Massachusetts Medical Society: Carving a Collaborative Path through Medical Injury Disputes

Carving a Collaborative Path through Medical Injury Disputes

By Kate Connors, MA, MMS Director of Communications

In a medical environment in which administrative burdens seem to chip away at the patient-physician relationship, some relief may come from an unlikely place: a communication-based approach to resolving medical injury cases.

The new model seeks to address medical injury disputes via communication, apology, and resolution. It was urgently needed, advocates say. The traditional deny-and-defend approach “is a stressful, adversarial model that isolates both patients and providers and thwarts patient safety improvement efforts,” says Alan C. Woodward, MD, co-chair of the Massachusetts Alliance for Communication and Resolution following Medical Injury ( MACRMI), a coalition of health and medical groups in the Commonwealth. The new approach, he says, is “about taking responsibility for, and control of, adverse outcomes, and doing what is morally and ethically right.”

The liability reform provisions of Chapter 224, initiated by the Medical Society and signed into law in 2012, made it possible for MACRMI to establish a pilot program — the Communication, Apology, and Resolution (CARe) model — in Massachusetts and nationally. Following positive results from a program at eight institutions, MACRMI is bringing the model to additional hospitals and physician practices across the country.

The older, tort-based means of addressing disputes restricts interaction between physicians and patients, sometimes for years, fracturing those relationships. The CARe model reverses this trend. “For physicians, it’s a huge benefit to be able to communicate openly with a patient and say, ‘I’m sorry,’” says Dr. Woodward, who is a past president of the Massachusetts Medical Society and past chair of the MMS Committee on Professional Liability. “It helps defuse patient anger and provider grief while maintaining trust and focusing on the patient’s medical and psychosocial needs and prevention of recurrences.”

Alan Woodward at microphone
Alan C. Woodward, MD, past president of the Society, advocates for a collaborative approach to resolving disputes.

The CARe model is based on rapidly initiating communication following a patient injury. The physician, or an appointed hospital or facility representative, meets with the patient (and/or their family) to explain what happened, express regret, and discuss the next steps for patient care and support. A subsequent investigation leads to a determination about whether the patient’s injury was caused by medical mismanagement. If so, the CARe team, including facility and insurance company representatives, moves into the resolution phase, which may include discussions about compensation.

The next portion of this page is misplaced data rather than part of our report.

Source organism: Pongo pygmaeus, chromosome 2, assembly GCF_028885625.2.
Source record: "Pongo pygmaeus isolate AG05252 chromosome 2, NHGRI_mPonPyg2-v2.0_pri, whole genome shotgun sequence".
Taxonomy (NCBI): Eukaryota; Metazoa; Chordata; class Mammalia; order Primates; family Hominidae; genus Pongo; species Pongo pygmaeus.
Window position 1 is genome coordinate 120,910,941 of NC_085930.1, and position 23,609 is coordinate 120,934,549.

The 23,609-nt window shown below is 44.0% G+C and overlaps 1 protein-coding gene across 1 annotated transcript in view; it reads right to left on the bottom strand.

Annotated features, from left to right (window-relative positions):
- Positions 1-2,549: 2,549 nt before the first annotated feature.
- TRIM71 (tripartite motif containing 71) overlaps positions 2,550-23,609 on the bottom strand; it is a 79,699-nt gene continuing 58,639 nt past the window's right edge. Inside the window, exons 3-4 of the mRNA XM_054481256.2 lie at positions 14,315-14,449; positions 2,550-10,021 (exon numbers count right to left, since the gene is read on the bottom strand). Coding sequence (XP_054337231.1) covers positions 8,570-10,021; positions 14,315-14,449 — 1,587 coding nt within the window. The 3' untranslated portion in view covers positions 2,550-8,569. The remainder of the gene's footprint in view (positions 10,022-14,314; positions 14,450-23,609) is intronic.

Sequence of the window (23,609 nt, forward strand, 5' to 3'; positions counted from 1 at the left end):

The CARe model functions whether or not there is a determination of medical mismanagement because of its emphasis on regular communication and on improving patient safety.

In a paper published in Health Affairs in 2017, the authors report that in a large majority of cases reviewed, the standard of care was met. The CARe model seeks to provide the information and empathy that patients need to process the event and understand that it does not merit legal redress.

In the cases in which the standard of care was not met, or the care was determined to have been unreasonable, the patients received an apology. Resolution efforts were initiated, including compensation when appropriate. The median compensation payment was $75,000; only 5 percent of care events led to malpractice cases or lawsuits.

The CARe model can dramatically slash the time required to achieve resolution, compared with the “deny and defend” model — down from multiple years to roughly nine months, says Dr. Woodward. “The experience of going through litigation for many years is horrific for physicians, and even if they win, the toll is the self-doubt, persistent stress, and sleepless nights.”

According to the Health Affairs paper, 7 out of 10 clinicians who self-reported as knowing enough about the CARe system to answer questions on it gave strongly positive reviews. One finding of the survey was simply that more clinicians should know about the model.

Working through the CARe process can also lead to patient safety improvements. In an early analysis of preliminary data reported in Health Affairs, more than 40 percent of cases gave rise to a safety improvement action.

Newton-Wellesley Hospital, which adopted the CARe model in mid-2017, has already experienced positive outcomes. Jodi Larson, MD, chief quality and experience officer, described a situation in which patient care had suffered due to communication failures. Improved communication, she says, turned the experience around. “The patient was grateful that we were transparent with her. The caregivers were grateful that they could tell her what had happened and apologize for it. The providers were able to talk about it with each other rather than worry in isolation.”

Regarding another, yet-unresolved situation, Dr. Larson observes that without the CARe model, which has supported both the physician and the patient, “the attending would have been left to his own to deal with the emotional burden of the case.”

A team-driven, communication-based approach to resolution, she says, keeps the attention on patient outcomes, rather than on litigation or reputation management. “Involving the patient in the discussion and keeping the focus on the patient, who is a real-life person that we all have connected with and formed a meaningful relationship with, has been so powerful,” says Dr. Larson.

“It reminds us of the importance of our job and connects us back to why we decided to work in health care.”

MACRMI’s 6th Annual Forum will take place on May 15, 2018, from 10:00 a.m. to 2:30 p.m. at MMS Headquarters, Waltham. Learn more.

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